It’s hard to know what to expect going into Voodoo Fest. This year, being my third time attending the festival, it seemed to stick to what it knows best. However, The five-stage setup was renewed, with the “Altar” and “Le Plur” stages garnering most the attention. The lineup this year also featured similar combinations of EDM, Rock, and Hip-Hop, a recipe Voodoo has been using for years.
Out of the many great performances I saw at Voodoo, the two that stuck with me the most were on the upper tier of the lineup and played later in the evening.
Biggest Surprise: Brand New
As I walked over to the Altar stage to watch Brand New, I was curious about what type of crowd they would attract. It was a cold, Saturday evening, and the Altar stage had been losing the battle to Le Plur, the EDM stage. However, upon arriving, I could not believe the size of the crowd, which extended well past the soundboard.
The performance contained very little banter, but the crowd did not care as they were captivated by Jesse Lacey and the band. Lacey, the lead singer, was belting away lyrics to new and old songs as the crowd joyfully sang along to every word. Brand New has been on a “last hurrah” tour for the past year and a half; any show they play could be their last one in that area for a very long time. We can only hope that this was not the last performance from the band in NOLA. Nonetheless, this performance was well worth watching and quite memorable.
Strongest Crowd Interaction: Prophets of Rage
Prophets of Rage, the Rage Against the Machine iteration, fronted by B-Real of Cypress Hill, and Chuck D of Public Enemy, came prepared to Voodoo Fest this year. Performing at the Altar stage, their show was jammed in directly before that of Kendrick’s and many had begun the exodus to the Altar stage in preparation. As the band opened into the RATM’s classic hit, “Bull’s on Parade” the crowd cheerfully responded.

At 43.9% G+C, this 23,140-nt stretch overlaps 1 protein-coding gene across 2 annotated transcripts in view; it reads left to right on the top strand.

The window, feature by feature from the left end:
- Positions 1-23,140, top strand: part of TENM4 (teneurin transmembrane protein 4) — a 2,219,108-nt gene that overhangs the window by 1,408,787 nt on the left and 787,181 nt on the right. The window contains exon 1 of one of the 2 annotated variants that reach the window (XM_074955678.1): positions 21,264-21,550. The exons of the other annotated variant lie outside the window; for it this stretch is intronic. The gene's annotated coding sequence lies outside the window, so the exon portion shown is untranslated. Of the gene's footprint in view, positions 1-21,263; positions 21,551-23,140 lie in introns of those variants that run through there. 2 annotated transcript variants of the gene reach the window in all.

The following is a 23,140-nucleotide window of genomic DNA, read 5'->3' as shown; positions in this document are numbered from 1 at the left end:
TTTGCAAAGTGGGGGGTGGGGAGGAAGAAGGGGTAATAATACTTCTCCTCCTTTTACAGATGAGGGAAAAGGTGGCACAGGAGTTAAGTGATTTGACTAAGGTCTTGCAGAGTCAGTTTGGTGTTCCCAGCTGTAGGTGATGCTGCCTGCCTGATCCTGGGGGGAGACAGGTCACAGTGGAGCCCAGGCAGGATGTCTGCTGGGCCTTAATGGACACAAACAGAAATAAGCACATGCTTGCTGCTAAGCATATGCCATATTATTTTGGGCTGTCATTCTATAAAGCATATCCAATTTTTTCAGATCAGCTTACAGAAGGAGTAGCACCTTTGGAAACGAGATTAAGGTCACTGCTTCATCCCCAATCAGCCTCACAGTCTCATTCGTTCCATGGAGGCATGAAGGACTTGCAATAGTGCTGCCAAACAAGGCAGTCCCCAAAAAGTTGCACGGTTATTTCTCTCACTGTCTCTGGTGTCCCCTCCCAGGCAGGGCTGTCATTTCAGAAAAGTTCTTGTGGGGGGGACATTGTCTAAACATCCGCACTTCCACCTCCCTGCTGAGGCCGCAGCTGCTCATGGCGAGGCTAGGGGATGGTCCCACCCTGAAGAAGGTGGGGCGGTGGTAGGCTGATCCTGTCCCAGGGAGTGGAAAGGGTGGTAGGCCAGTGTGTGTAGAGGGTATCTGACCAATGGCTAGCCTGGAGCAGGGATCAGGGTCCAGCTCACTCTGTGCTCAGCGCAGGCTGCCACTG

Prophets of Rage came out on Friday with a message of anger that was consistent with one of RATM’s core themes: antigovernment. B-Real and Chuck D gave a short monologue about their contempt towards the current administration before heading into RATM’s “Take the Power Back”. The crowd continued to recite nearly every word throughout the performance.
The show was not all RATM, though. At the halfway point, the band left the stage for Chuck D and B-Real to play a few of their songs. While the crowd did not react as enthusiastically to this section, there was still an overall feeling of excitement. The crowd interacted with B-Real as he sang Cypress Hill’s “Insane in the Membrane”, a 90’s hip-hop classic.
Perhaps the most moving part of the performance was the ode to the late Soundgarden and Audioslave frontman, Chris Cornell. The band, who has played with Cornell, performed an instrumental to their hit song, “Like a Stone”, as a single light shined upon an empty microphone stand. The crowd took it upon themselves to fill in for the late Cornell, as the majority recited the lyrics. It was truly an emotional moment across the entire crowd. Overall, it was clear that Prophets of Rage came out Friday night with the intent to leave an impression.
COVER PHOTO: Justin Haber